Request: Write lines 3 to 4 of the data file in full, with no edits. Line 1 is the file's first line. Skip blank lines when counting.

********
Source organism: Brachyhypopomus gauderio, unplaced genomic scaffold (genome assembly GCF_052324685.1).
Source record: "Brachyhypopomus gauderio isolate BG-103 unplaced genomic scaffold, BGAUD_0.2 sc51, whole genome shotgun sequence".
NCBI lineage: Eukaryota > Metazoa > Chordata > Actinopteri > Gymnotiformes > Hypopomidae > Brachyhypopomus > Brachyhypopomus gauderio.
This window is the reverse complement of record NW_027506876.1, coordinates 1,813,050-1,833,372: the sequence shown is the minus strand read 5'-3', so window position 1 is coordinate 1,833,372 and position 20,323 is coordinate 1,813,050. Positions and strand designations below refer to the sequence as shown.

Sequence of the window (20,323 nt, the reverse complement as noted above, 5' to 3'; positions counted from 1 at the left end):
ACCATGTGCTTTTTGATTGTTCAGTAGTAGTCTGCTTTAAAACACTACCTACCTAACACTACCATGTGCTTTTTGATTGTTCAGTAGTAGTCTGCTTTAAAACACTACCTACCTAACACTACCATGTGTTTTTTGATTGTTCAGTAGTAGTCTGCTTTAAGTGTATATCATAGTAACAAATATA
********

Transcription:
NCBI lineage: Eukaryota > Metazoa > Chordata > Actinopteri > Gymnotiformes > Hypopomidae > Brachyhypopomus > Brachyhypopomus gauderio.
This window is the reverse complement of record NW_027506876.1, coordinates 1,813,050-1,833,372: the sequence shown is the minus strand read 5'-3', so window position 1 is coordinate 1,833,372 and position 20,323 is coordinate 1,813,050. Positions and strand designations below refer to the sequence as shown.